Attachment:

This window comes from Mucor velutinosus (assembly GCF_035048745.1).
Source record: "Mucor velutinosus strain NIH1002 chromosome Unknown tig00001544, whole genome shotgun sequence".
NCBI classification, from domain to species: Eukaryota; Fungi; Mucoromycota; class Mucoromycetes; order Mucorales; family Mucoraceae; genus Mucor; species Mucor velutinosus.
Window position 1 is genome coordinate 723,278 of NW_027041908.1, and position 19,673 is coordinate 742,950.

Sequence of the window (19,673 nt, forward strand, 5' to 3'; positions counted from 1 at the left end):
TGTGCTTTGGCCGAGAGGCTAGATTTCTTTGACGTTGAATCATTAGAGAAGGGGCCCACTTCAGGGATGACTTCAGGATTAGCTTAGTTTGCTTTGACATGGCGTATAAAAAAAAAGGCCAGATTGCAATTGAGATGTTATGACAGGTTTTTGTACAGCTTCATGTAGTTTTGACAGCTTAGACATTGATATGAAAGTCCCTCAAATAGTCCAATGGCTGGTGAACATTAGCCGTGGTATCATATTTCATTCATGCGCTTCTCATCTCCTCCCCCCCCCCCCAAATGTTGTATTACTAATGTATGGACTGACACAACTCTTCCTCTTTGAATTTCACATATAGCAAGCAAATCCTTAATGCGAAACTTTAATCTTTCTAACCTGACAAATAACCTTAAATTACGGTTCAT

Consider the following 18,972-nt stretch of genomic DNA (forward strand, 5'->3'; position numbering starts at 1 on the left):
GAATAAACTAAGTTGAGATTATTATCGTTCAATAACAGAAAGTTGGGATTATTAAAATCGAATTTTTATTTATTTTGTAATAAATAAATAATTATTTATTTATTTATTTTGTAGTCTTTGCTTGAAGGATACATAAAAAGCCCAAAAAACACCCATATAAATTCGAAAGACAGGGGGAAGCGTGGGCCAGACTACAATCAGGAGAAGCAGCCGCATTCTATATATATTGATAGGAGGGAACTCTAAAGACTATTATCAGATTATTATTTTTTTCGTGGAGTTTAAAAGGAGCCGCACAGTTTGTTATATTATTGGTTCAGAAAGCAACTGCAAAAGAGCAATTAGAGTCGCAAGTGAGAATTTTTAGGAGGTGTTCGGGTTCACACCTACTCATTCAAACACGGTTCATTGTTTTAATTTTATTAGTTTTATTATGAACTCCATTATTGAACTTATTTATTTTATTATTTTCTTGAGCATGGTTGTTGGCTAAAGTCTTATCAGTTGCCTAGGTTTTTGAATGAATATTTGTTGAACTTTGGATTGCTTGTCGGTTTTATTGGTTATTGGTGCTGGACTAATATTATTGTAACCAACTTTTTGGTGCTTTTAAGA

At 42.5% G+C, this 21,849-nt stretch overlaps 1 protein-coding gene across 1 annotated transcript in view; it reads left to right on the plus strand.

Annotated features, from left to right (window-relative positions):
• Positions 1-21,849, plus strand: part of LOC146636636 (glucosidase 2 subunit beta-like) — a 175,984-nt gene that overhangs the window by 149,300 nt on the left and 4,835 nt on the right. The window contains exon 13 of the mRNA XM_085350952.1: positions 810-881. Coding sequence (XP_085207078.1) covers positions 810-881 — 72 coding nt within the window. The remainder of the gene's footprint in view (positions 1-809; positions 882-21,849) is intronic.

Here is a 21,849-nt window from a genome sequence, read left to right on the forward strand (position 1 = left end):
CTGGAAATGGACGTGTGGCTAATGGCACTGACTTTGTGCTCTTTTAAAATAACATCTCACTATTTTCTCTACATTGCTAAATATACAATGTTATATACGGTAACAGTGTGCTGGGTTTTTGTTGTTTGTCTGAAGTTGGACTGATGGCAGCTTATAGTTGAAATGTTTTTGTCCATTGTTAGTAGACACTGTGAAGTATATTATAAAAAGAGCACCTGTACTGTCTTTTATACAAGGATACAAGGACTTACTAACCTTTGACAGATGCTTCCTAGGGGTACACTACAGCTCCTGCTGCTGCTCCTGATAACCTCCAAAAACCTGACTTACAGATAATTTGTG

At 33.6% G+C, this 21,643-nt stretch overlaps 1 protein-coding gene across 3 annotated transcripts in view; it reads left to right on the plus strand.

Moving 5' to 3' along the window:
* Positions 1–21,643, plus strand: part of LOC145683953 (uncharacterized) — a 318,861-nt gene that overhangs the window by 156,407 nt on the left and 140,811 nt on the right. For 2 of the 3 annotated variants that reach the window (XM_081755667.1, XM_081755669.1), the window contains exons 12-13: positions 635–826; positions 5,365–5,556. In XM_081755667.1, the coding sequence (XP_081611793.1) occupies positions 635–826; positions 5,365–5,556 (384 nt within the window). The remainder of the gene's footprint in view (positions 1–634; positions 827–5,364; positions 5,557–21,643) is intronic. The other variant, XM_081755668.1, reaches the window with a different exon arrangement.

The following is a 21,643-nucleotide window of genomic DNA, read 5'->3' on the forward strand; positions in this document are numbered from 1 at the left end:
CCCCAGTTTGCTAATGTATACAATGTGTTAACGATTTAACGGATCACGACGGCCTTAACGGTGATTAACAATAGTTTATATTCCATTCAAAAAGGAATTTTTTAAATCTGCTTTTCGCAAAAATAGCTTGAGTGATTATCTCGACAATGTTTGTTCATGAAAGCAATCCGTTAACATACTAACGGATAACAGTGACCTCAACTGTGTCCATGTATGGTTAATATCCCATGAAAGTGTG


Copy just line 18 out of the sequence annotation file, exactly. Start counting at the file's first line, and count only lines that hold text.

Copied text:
CCCCAGTTTGCTAATGTATACAATGTGTTAACGATTTAACGGATCACGACGGCCTTAACGGTGATTAACAATAGTTTATATTCCATTCAAAAAGGAATTTTTTAAATCTGCTTTTCGCAAAAATAGCTTGAGTGATTATCTCGACAATGTTTGTTCATGAAAGCAATCCGTTAACATACTAACGGATAACAGTGACCTCAACTGTGTCCATGTATGGTTAATATCCCATGAAAGTGTG